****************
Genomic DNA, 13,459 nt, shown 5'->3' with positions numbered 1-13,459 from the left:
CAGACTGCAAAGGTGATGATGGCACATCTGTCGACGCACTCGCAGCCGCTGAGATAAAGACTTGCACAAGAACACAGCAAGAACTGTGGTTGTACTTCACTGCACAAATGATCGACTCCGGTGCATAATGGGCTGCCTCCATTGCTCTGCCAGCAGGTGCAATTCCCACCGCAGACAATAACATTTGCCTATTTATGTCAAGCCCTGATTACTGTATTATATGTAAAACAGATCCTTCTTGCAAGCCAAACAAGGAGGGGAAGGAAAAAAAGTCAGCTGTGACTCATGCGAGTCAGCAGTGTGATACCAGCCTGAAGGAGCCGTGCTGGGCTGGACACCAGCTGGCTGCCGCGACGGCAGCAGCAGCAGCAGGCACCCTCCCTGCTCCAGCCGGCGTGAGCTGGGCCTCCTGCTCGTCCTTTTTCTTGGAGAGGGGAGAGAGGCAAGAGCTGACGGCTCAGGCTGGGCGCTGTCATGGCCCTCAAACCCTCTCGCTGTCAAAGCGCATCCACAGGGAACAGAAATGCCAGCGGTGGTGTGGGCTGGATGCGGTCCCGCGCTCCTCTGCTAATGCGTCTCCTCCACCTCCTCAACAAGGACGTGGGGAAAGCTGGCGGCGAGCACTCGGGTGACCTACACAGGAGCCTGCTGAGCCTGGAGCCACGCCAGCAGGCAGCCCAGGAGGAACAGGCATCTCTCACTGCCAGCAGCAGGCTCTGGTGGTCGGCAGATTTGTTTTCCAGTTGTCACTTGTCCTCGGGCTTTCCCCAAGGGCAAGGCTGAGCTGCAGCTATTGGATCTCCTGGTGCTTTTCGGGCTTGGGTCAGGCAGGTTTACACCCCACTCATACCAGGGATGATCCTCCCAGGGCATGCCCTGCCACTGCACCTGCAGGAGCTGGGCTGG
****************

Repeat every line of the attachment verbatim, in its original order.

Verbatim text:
Genomic DNA, 13,459 nt, shown 5'->3' with positions numbered 1-13,459 from the left:
CAGACTGCAAAGGTGATGATGGCACATCTGTCGACGCACTCGCAGCCGCTGAGATAAAGACTTGCACAAGAACACAGCAAGAACTGTGGTTGTACTTCACTGCACAAATGATCGACTCCGGTGCATAATGGGCTGCCTCCATTGCTCTGCCAGCAGGTGCAATTCCCACCGCAGACAATAACATTTGCCTATTTATGTCAAGCCCTGATTACTGTATTATATGTAAAACAGATCCTTCTTGCAAGCCAAACAAGGAGGGGAAGGAAAAAAAGTCAGCTGTGACTCATGCGAGTCAGCAGTGTGATACCAGCCTGAAGGAGCCGTGCTGGGCTGGACACCAGCTGGCTGCCGCGACGGCAGCAGCAGCAGCAGGCACCCTCCCTGCTCCAGCCGGCGTGAGCTGGGCCTCCTGCTCGTCCTTTTTCTTGGAGAGGGGAGAGAGGCAAGAGCTGACGGCTCAGGCTGGGCGCTGTCATGGCCCTCAAACCCTCTCGCTGTCAAAGCGCATCCACAGGGAACAGAAATGCCAGCGGTGGTGTGGGCTGGATGCGGTCCCGCGCTCCTCTGCTAATGCGTCTCCTCCACCTCCTCAACAAGGACGTGGGGAAAGCTGGCGGCGAGCACTCGGGTGACCTACACAGGAGCCTGCTGAGCCTGGAGCCACGCCAGCAGGCAGCCCAGGAGGAACAGGCATCTCTCACTGCCAGCAGCAGGCTCTGGTGGTCGGCAGATTTGTTTTCCAGTTGTCACTTGTCCTCGGGCTTTCCCCAAGGGCAAGGCTGAGCTGCAGCTATTGGATCTCCTGGTGCTTTTCGGGCTTGGGTCAGGCAGGTTTACACCCCACTCATACCAGGGATGATCCTCCCAGGGCATGCCCTGCCACTGCACCTGCAGGAGCTGGGCTGG